Please let me know if my question does not makes any sense as I am not sure if I am interpreting it correctly from my thoughts due to my lack of technical knowledge on this.

If I am using a motherboard which has a connection for a SFF-8087 to 4x cable such as this SFF-8087 to 4x SATA connection.

I am still learning about SAS but was told to build a system from a potential employer utilizing these connections. However, I am just not sure I understand the concept on how the system will treat the SATA connections which are going into the SAS port via this cable.

Also what would be the advantage of doing it this way as opposed to just connecting the SATA drives directly into the SATA motherboard ports? I believe the built-in SAS connection may be an integrated RAID controller.

Although, yes I can just go ahead and connect all the cables that fit I would like to have a better grasp of what I am doing such as:

  1. If a motherboard has SAS connections, should I automatically assume it has some type of RAID controller built-in or is this on a case by case basis?
  2. Do All RAID controllers have only SAS connections?
  3. Even though the SATA drives are connected via a SAS connection, are they still just treated as SATA drives or as SAS technology?

2 Answers 2


A few items to help clarify SAS technology...

  • SATA drives can connect to SAS ports.
  • SAS drives cannot connect to SATA ports.
  • Server-class hardware typically uses an embedded RAID controller or a separate RAID controller PCIe device.
  • Most RAID controllers and SAS HBAs will use SAS connections (multilane or 4-lane SAS ports).
  • Internally, these systems will use one of the internal SAS transports (SFF-8087 or SFF-8484) for cabling.
  • 4-lane SAS cables carry FOUR SAS links over the same cable.
  • Enterprise servers will typically have a SAS backplane for hot-swap hard drives. These backplanes can accommodate SAS and SATA disks. The backplanes also provide power to the drives. It doesn't make sense to run SATA cables to hot-swappable hard drives. Instead, the internal SAS cables will link the controller and the backplane.
  • You can mix and match SATA and SAS on the same backplane, but because the protocols are different, bad things. can happen.

Internal SAS 4-lane cabling to a backplane enter image description here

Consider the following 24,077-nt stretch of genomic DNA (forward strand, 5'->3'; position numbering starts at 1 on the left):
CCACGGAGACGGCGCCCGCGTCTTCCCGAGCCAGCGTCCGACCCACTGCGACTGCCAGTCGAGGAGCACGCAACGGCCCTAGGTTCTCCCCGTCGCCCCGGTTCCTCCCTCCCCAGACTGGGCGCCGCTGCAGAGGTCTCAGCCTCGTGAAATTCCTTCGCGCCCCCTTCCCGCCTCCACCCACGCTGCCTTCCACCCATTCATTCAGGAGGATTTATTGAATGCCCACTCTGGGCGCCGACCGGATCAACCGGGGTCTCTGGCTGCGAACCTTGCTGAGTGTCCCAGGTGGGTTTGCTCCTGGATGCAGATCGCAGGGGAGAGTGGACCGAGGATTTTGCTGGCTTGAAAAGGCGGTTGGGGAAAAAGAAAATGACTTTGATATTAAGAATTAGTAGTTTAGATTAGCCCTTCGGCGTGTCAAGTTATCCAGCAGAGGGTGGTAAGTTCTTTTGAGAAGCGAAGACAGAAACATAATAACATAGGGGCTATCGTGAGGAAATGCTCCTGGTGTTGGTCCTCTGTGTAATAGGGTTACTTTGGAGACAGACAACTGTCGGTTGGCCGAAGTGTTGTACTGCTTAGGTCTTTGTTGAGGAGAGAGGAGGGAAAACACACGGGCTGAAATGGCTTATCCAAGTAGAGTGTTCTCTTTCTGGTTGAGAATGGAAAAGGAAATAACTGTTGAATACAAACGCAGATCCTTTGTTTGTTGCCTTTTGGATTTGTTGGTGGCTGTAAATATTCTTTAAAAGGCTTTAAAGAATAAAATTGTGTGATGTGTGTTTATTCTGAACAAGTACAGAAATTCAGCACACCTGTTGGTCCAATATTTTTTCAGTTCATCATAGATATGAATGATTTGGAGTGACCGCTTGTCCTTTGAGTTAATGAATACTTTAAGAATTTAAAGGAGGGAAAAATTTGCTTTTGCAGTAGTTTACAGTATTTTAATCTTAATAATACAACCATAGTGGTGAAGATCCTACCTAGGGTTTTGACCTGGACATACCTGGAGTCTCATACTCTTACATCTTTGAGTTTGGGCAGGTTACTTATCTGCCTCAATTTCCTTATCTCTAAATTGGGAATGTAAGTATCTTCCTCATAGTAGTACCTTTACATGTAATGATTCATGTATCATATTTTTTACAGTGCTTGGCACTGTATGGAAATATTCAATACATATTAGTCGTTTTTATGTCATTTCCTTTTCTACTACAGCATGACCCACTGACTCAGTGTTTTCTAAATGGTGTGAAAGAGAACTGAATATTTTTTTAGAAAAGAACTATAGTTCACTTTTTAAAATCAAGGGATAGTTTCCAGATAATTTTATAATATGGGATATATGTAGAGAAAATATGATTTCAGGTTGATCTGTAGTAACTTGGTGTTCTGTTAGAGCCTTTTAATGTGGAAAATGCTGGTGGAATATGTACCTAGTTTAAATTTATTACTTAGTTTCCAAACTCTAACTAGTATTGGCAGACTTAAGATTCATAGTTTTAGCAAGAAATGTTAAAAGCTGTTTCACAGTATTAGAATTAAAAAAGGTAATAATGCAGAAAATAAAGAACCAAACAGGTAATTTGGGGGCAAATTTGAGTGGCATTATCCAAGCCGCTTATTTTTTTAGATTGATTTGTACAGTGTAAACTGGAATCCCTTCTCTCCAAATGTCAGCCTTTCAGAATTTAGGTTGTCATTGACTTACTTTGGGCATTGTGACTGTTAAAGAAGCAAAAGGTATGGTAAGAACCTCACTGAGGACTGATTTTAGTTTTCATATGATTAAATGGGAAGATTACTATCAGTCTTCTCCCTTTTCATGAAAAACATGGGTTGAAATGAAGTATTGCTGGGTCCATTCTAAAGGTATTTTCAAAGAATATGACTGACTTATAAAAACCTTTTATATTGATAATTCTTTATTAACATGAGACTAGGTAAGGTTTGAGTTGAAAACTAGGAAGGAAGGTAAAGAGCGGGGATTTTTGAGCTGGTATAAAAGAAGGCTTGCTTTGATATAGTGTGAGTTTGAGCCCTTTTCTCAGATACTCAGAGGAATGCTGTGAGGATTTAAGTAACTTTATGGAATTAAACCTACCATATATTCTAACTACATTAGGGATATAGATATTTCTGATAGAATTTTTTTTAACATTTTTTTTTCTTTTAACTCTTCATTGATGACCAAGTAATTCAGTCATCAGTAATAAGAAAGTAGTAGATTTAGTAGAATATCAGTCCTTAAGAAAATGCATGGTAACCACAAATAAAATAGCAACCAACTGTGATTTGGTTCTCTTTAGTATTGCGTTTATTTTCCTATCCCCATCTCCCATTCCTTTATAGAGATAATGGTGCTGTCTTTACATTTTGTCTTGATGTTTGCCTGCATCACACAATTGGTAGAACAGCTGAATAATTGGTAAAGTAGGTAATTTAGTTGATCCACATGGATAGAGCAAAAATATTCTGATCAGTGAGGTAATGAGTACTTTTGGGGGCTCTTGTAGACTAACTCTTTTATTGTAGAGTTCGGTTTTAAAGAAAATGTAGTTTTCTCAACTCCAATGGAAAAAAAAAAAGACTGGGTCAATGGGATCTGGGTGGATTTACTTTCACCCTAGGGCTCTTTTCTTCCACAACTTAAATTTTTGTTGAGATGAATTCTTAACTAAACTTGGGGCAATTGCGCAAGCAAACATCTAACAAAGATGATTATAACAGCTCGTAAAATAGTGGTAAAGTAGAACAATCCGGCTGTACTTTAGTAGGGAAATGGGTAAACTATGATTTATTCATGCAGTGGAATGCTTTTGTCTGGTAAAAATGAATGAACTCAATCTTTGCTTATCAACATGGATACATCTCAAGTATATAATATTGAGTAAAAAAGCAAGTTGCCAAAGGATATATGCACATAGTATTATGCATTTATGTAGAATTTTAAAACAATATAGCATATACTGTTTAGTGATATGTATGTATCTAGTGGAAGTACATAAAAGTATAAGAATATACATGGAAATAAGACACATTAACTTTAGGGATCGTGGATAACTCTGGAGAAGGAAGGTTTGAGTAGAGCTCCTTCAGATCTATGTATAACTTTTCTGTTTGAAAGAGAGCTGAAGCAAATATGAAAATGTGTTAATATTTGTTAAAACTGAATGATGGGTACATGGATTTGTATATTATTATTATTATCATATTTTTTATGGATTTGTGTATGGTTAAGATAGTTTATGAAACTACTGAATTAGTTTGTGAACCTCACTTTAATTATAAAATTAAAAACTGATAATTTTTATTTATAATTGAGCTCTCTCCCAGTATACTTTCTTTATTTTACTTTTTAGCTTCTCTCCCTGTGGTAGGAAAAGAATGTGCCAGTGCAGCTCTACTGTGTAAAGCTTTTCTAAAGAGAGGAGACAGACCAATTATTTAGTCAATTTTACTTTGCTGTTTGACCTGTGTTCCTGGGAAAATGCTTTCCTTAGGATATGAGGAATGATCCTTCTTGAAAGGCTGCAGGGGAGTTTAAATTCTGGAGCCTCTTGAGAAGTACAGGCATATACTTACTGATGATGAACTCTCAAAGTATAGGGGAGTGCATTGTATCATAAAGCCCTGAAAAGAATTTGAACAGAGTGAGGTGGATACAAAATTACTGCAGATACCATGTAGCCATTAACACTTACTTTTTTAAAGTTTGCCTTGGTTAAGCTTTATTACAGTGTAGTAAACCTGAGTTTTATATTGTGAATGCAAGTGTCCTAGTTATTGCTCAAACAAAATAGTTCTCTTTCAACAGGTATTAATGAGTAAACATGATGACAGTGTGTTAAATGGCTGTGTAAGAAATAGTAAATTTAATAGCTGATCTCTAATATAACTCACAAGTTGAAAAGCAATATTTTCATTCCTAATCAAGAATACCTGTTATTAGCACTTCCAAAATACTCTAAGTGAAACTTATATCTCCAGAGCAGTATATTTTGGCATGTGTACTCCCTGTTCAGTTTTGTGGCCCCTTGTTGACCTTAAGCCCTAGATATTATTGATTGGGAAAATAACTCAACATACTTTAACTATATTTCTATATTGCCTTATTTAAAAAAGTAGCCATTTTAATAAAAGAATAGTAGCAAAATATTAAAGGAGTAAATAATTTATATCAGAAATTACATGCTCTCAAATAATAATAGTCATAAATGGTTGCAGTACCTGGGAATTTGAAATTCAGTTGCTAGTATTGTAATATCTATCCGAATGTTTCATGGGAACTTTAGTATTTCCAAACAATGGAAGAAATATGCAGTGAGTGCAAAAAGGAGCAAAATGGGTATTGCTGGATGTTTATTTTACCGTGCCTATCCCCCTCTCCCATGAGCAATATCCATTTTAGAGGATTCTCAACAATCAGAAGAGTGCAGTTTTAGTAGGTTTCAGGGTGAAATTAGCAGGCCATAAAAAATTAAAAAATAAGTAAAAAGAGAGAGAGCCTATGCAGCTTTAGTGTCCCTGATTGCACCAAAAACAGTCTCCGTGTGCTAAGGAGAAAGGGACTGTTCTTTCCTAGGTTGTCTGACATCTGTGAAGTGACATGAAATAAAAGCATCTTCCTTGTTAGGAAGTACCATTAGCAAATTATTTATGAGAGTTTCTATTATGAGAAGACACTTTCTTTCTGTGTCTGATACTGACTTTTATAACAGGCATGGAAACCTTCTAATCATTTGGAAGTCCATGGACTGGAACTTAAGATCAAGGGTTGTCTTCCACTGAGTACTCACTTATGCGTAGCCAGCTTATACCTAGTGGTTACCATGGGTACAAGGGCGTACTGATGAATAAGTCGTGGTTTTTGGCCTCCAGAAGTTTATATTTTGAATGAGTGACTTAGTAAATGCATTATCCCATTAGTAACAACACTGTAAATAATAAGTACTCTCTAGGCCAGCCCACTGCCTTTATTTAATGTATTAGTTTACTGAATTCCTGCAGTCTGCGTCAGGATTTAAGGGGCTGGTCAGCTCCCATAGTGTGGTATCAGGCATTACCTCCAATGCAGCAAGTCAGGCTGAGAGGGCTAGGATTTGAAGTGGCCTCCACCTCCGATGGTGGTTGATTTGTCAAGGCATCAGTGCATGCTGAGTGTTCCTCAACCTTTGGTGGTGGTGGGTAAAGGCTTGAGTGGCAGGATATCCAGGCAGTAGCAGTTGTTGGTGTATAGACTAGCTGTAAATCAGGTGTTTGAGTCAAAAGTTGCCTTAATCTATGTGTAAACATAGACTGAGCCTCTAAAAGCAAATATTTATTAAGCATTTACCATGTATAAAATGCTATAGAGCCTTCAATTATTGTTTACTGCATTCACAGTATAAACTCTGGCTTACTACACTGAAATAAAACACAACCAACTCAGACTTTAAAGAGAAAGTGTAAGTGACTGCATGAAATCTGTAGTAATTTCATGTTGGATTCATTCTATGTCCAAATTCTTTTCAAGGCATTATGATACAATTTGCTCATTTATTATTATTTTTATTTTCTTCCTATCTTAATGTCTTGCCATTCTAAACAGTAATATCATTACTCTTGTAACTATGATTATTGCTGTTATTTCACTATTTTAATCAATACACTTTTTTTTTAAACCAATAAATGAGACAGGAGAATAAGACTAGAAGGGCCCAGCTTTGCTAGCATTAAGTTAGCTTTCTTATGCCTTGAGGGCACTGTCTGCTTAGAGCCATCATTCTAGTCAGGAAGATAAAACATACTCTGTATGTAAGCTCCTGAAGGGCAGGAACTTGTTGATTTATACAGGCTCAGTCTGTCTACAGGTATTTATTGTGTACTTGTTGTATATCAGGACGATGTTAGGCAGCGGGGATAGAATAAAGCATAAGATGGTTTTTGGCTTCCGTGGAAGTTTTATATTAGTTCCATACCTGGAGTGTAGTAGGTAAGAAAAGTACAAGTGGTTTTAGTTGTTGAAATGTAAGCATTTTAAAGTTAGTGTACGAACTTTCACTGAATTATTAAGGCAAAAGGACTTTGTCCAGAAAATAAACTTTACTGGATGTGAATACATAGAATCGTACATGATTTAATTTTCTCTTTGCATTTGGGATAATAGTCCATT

Internal SAS breakout cabling to a backplane enter image description here

  • Awesome! Thank you for the clarification. The server in question does not have a backplane which was the reasoning for the breakout cable. I never actually worked with SAS drives and was a bit confused on how SAS connections affected SATA drives connected to them.
    – Damainman
    Commented May 24, 2013 at 23:11
  • Ca you connect a SAS Backplane populated with 4 SATA disks/ssds to an onboard sata controller on consumer motherboards, by means of a mSAS to SATA fanout cable? The backplane features an mSASx4 connector and the motheboard, being consumer grade, has just SATA connectors. Is this compatible? Basically, what I'm asking is, can I use a SAS enclosure to hook up 4x SSDs to normal SATA ports on the motherboard, instead of a RAID HBA card. Commented May 13, 2016 at 14:58
  • Maybe? As long as it's all SATA equipment.
    – ewwhite
    Commented May 13, 2016 at 15:41

You can plug in SATA disks to a SAS backplane. The SAS backplane can not go back to standard SATA ports on the system board. The SAS backplane would need to connect to SAS controller card. The other option would be to forgo the backplane and go from the SATA disks directly to the motherboard SATA ports. (not sure what your system board supports for RAID though)

Serial Storage has a good article: Also The SCSI Trade Association also is a good resource:

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